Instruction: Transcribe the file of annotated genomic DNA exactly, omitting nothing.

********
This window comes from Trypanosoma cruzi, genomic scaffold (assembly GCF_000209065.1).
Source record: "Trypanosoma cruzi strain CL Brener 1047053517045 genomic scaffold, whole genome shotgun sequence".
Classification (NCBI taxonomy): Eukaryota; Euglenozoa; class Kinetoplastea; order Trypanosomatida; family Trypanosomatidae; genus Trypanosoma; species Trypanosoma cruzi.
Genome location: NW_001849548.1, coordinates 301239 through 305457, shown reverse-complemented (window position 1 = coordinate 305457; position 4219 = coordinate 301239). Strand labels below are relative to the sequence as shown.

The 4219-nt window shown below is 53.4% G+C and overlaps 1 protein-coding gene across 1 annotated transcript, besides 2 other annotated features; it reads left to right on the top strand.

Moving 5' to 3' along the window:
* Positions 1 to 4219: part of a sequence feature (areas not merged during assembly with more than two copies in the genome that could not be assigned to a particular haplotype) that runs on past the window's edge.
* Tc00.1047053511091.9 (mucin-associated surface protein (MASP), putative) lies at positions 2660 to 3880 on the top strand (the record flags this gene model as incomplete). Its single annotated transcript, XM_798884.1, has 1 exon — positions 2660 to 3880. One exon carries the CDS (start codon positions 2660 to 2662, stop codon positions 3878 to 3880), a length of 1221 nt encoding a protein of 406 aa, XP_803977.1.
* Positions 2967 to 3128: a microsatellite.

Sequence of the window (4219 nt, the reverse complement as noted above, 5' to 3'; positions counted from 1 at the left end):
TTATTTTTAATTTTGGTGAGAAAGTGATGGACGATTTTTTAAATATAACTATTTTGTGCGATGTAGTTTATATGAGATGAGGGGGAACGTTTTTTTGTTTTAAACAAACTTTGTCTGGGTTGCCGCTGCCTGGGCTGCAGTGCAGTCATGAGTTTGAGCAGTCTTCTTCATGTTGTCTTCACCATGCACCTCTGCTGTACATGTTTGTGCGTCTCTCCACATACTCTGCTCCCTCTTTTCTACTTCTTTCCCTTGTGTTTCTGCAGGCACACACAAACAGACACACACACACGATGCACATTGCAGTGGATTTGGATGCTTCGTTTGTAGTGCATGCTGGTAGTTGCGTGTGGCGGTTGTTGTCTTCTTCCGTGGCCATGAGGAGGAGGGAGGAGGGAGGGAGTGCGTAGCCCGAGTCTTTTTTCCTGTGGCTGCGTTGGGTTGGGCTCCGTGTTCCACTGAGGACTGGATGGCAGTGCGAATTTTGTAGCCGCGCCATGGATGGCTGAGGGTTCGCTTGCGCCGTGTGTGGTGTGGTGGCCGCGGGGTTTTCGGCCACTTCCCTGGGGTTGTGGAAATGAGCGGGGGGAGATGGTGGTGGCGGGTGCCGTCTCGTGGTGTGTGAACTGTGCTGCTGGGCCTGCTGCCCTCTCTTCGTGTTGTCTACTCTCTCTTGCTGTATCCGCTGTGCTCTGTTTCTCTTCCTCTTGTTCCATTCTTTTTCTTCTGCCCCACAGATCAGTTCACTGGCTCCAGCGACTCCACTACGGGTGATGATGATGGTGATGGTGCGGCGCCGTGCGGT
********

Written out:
This window comes from Trypanosoma cruzi, genomic scaffold (assembly GCF_000209065.1).
Source record: "Trypanosoma cruzi strain CL Brener 1047053517045 genomic scaffold, whole genome shotgun sequence".
Classification (NCBI taxonomy): Eukaryota; Euglenozoa; class Kinetoplastea; order Trypanosomatida; family Trypanosomatidae; genus Trypanosoma; species Trypanosoma cruzi.
Genome location: NW_001849548.1, coordinates 301239 through 305457, shown reverse-complemented (window position 1 = coordinate 305457; position 4219 = coordinate 301239). Strand labels below are relative to the sequence as shown.

The 4219-nt window shown below is 53.4% G+C and overlaps 1 protein-coding gene across 1 annotated transcript, besides 2 other annotated features; it reads left to right on the top strand.

Moving 5' to 3' along the window:
* Positions 1 to 4219: part of a sequence feature (areas not merged during assembly with more than two copies in the genome that could not be assigned to a particular haplotype) that runs on past the window's edge.
* Tc00.1047053511091.9 (mucin-associated surface protein (MASP), putative) lies at positions 2660 to 3880 on the top strand (the record flags this gene model as incomplete). Its single annotated transcript, XM_798884.1, has 1 exon — positions 2660 to 3880. One exon carries the CDS (start codon positions 2660 to 2662, stop codon positions 3878 to 3880), a length of 1221 nt encoding a protein of 406 aa, XP_803977.1.
* Positions 2967 to 3128: a microsatellite.

Sequence of the window (4219 nt, the reverse complement as noted above, 5' to 3'; positions counted from 1 at the left end):
TTATTTTTAATTTTGGTGAGAAAGTGATGGACGATTTTTTAAATATAACTATTTTGTGCGATGTAGTTTATATGAGATGAGGGGGAACGTTTTTTTGTTTTAAACAAACTTTGTCTGGGTTGCCGCTGCCTGGGCTGCAGTGCAGTCATGAGTTTGAGCAGTCTTCTTCATGTTGTCTTCACCATGCACCTCTGCTGTACATGTTTGTGCGTCTCTCCACATACTCTGCTCCCTCTTTTCTACTTCTTTCCCTTGTGTTTCTGCAGGCACACACAAACAGACACACACACACGATGCACATTGCAGTGGATTTGGATGCTTCGTTTGTAGTGCATGCTGGTAGTTGCGTGTGGCGGTTGTTGTCTTCTTCCGTGGCCATGAGGAGGAGGGAGGAGGGAGGGAGTGCGTAGCCCGAGTCTTTTTTCCTGTGGCTGCGTTGGGTTGGGCTCCGTGTTCCACTGAGGACTGGATGGCAGTGCGAATTTTGTAGCCGCGCCATGGATGGCTGAGGGTTCGCTTGCGCCGTGTGTGGTGTGGTGGCCGCGGGGTTTTCGGCCACTTCCCTGGGGTTGTGGAAATGAGCGGGGGGAGATGGTGGTGGCGGGTGCCGTCTCGTGGTGTGTGAACTGTGCTGCTGGGCCTGCTGCCCTCTCTTCGTGTTGTCTACTCTCTCTTGCTGTATCCGCTGTGCTCTGTTTCTCTTCCTCTTGTTCCATTCTTTTTCTTCTGCCCCACAGATCAGTTCACTGGCTCCAGCGACTCCACTACGGGTGATGATGATGGTGATGGTGCGGCGCCGTGCGGT